At the banquet, I was introduced to Yvon by Steamboaters President, Tim Goforth. The conversation was engaging, as Yvon and I share the passions of fishing, conservation, and metalwork. Yvon was soon torn away by more introductions, but luckily, Frank soon pulled me over to meet Yvon, so we were able to resume our conversation.
In the days following the Banquet, I was tormented by the fact that I didn’t have enough time to talk to Yvon more about the great work being done at Umpqua Watersheds, including our Crater Lake Wilderness Proposal, which is supported by Patagonia’s Grassroots Grants Program. I was also seeking auction items for our banquet at that time and knew that items signed by the Big Three would fetch a high premium. So, as the Outreach Coordinator, I surmised that it was my sworn duty to outreach and seized the opportunity to visit Yvon at the Moore’s’ home.
It wasn’t until I knocked on the door that I thought I’d made a mistake. Who was I to show up uninvited, unannounced? And at dinner time no less. I felt ill as the door opened and I peered in, only to see a large kitchen table full of distinguished guests staring back at me from their meals. My instinct to flee the scene was quickly overcome by Jeanne and Frank’s welcoming spirit, and I soon found myself amongst the invited.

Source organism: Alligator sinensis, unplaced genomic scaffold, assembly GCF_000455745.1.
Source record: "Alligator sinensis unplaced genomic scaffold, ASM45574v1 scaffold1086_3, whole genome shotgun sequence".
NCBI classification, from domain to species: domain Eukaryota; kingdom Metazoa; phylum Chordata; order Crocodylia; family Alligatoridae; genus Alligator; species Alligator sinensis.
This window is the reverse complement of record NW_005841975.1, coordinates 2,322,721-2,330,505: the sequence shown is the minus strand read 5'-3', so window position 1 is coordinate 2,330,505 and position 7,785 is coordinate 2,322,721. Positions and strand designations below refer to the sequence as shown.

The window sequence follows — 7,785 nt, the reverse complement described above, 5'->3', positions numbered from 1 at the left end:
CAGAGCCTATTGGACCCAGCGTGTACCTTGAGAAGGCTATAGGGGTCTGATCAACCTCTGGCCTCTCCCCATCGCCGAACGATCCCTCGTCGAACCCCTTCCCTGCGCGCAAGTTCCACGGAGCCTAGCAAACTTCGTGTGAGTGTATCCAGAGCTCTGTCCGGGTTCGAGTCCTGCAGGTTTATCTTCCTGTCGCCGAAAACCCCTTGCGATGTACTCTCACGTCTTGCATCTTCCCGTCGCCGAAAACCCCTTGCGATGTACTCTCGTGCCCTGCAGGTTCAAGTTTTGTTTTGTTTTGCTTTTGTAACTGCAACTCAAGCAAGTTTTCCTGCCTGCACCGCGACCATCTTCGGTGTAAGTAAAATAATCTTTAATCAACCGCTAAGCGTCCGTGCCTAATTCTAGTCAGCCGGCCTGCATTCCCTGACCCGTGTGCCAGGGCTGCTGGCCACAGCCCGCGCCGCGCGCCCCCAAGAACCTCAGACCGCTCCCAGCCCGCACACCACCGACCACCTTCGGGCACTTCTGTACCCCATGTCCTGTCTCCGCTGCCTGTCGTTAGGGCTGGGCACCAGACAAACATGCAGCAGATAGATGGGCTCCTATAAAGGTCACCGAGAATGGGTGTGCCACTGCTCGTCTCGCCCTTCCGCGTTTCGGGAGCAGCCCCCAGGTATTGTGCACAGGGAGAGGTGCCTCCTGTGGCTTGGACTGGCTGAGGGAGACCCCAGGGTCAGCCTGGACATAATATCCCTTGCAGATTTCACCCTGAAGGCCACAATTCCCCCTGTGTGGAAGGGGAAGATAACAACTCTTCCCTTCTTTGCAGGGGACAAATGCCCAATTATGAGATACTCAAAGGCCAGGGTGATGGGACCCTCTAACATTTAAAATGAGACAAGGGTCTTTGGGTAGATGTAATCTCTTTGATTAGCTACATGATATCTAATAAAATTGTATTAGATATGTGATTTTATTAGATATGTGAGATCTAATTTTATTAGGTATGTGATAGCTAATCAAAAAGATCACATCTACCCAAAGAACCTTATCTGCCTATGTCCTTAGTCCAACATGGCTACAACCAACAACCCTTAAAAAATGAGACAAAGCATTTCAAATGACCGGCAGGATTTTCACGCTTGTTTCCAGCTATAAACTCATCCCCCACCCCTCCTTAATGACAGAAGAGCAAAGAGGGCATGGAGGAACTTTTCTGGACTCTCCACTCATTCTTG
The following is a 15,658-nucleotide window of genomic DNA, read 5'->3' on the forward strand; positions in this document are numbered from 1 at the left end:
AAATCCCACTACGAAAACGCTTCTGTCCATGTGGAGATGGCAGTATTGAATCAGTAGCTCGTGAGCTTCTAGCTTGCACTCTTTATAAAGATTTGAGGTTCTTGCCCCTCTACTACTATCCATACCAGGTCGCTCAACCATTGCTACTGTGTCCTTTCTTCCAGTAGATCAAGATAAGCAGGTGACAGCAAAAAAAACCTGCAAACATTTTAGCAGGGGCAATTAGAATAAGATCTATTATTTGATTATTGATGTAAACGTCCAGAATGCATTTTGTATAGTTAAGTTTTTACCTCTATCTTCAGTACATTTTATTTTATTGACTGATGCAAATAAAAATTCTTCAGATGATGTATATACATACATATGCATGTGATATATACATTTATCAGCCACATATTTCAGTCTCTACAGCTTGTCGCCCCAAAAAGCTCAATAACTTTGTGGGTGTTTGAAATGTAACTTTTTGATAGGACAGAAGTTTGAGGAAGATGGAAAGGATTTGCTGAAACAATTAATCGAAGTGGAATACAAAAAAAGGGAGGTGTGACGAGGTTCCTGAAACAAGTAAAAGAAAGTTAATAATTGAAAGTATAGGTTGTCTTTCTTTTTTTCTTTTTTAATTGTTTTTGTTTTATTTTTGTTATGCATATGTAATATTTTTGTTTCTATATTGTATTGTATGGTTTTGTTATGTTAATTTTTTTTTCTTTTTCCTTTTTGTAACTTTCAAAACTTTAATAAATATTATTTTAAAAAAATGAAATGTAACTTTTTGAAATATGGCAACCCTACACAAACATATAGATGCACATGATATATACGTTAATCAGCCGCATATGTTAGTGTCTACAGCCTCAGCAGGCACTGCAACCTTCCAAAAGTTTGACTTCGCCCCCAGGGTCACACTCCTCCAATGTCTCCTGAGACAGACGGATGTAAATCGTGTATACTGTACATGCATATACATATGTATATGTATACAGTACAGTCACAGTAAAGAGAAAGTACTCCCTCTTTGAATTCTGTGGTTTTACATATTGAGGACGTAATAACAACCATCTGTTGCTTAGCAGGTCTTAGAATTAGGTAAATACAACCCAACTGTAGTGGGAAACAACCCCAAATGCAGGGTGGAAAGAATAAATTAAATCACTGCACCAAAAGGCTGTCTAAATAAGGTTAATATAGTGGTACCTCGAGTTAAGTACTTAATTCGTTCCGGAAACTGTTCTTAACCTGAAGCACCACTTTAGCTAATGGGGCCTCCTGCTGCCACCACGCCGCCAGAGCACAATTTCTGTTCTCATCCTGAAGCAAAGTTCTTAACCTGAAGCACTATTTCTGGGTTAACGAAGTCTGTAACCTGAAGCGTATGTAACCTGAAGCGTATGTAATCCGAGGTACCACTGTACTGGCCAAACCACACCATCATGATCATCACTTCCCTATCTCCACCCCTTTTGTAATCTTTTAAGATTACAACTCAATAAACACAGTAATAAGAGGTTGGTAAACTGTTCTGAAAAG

In my other occupation as a custom architectural metalsmith, I’ve had the pleasure to be invited into some of the finest homes in the country. To me, the quaint forested log home of Frank & Jeanne Moore ranks among my favorites. While many of the other homes reek of opulence and overindulgence, the Moore’s home is warm and inviting, much like its hosts. It’s not merely a house, but a home.
Inside, one is harkened back to a simpler time, deplete of many modern distractions, but full of charm and character. Distractions come in the form of memorabilia, collected from a lifetime of adventure. Fly rods, the tools of Frank’s trade, hang from the wooden ceiling, and the walls are adorned with photos, awards, and fishing gear. Colorful collections of artificial flies, many from other countries, are on full display, reminiscent of a Mardi Gras parade.
Conversation was enchanting, as many stories and topics were discussed, ranging from Angling to Zero carbon emissions. Fishing tales from around the globe were told, as well as stories of declining fish populations. Conservation and restoration efforts were discussed at length, and I even found myself joining the conversation to tell Yvon of the Youth Federal Climate Case involving two of our own, which brought a broad smile to his face.
At the end of the evening, after everyone else had left, the Big Three honored my request for autographs, signing auction items late into the evening. As I parted, I thanked the Moore’s for their hospitality and Yvon for his continued support. Yvon responded by acknowledging the good work being done by Umpqua Watersheds.
For me, the experience is one I’ll forever cherish. For once I wasn’t just drawing from the imagery of someone else’s story of an important event, as, much like one of Frank’s tools of the trade, I got to be a “fly on the wall” in the company of greatness.